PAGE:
May, 2017

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Is there any good reason for sin?

Is there any good reason for sin to have started in the first place and is there any good reason for it to continue?  If we say no, then we need to at least offer some reasonable explanation as to why it has continued.  The general belief among professed Christians is that God does not want sin to continue.  Yet God is also perceived as being almighty, which is understood to mean that God can do anything.  So the big question is why does God seem to tolerate sin for so long if He doesn’t like it and He is powerful enough to stop it?  Could it be that we do not fully understand what sin is and what is required to stop it?  These are the issues that we now seek to consider.

It is a common belief that when the Bible says that we were born in sin and shaped in iniquity, it is saying that sin is wrapped up in our very existence.  So sin will continue just by virtue of the fact that we exist.  But if that is true, and we cannot help but sinning because of who we are and how we were made, then how fair is it to expect us to not sin?  That would appear to be an unreasonable expectation.  But then, we say that Christ has taken away our sins by His death on the cross.  But we still commit sin.  So how is the sin taken away, which is to say that it is gone, but yet it is still here?  Is it that we have a part to play in getting rid of sin, while we are here thinking that it is all left up to God?

We say that Christ has conquered sin at Calvary and all we need to do is to accept the work that has already been done on our behalf.  All over the world, billions of people who claim to be Christians claim to have accepted this work that supposedly has already been done on their behalf, yet hardly any one of them will claim that sin is no longer in them.  In fact they do the very same sinful things that the so-called sinner does.  Quite contrary to such assertions, that all we need to do is to accept that the work of putting away sin has already been done on our behalf by Christ and we are saved, we see Christ himself declaring to people, who claim to have accepted Him, that He never knew them and that they are workers of iniquity! – Matt. 7:21-23.  If we cannot help but work iniquity, can Christ then turn and blame us, even when we are claiming Him and saying, “Lord, Lord”?

We have a part to play

The truth is that we have a part to play in putting away sin.  Christ cannot put away our sin unless we want to get rid of it.  Putting away sin means that we are not only released from the guilt and penalty of past sins but we will no longer live a life of committing sin.  It seems hard to accept as being possible but that is because we think that everything is sin.  Everything is not sin!  This is one of the main fallacies that make people feel hopeless and give up trying to live above sin because they think it is a futile effort.  So they come up with the notion that we need not try.  It is better to think that Christ has done it for us even though we see it not done.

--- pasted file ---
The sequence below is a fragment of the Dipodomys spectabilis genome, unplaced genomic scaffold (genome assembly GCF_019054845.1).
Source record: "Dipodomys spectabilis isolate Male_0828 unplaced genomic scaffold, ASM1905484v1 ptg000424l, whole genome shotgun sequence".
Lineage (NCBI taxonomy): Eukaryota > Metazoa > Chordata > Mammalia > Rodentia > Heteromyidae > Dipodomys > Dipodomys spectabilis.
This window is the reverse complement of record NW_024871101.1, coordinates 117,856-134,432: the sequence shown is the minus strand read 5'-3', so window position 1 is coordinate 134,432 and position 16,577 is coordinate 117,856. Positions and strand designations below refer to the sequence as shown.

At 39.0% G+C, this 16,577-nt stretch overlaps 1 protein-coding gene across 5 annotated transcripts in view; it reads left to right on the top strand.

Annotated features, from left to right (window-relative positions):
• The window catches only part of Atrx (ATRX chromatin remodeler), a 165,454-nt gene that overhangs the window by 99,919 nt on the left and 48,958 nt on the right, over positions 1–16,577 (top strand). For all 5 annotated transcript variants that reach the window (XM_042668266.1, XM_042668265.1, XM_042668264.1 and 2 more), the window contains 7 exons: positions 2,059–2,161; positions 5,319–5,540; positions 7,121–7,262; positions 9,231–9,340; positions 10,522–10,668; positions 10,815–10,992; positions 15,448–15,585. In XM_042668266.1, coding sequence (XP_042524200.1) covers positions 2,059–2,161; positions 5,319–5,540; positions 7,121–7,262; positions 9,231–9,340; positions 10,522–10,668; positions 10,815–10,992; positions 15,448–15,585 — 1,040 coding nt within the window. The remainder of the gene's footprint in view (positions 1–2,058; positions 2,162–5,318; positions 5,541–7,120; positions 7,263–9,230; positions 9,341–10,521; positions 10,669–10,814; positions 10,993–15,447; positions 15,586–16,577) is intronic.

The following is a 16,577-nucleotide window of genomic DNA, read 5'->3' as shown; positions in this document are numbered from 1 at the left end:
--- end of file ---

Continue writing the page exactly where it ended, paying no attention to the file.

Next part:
In reality, there is no good reason for sin.  Sin is rebellion against God.  The process of putting away sin involves convincing the universe that there is no reason for sin.  The process involves, first and foremost, discrediting Satan’s excuses for sin – proving that Satan is a liar and that he had no reason to rebel in the first place – hence, there is no reason to follow him.  Calvary provides the argument.  It proves that God is not selfish and that Satan killed the Son of God for no reason.  Secondly, it has to be shown that God’s requirements are reasonable and not in any way onerous or out of reach – that God asks us to do nothing except to love others as we love ourselves and to love and respect him for who He is.  If we love Him, we will keep His commandments For this is the love of God, that we keep his commandments: and his commandments are not grievous” (1 John 5:3).  In other words we will not sin, as sin is disobeying what God says, that is, transgressing God’s law or His instructions (1 John 3:4).  When we recognize that God loves us, means us well and that He is infinitely wiser than us and know best how to run the universe, we will be motivated to do what He says.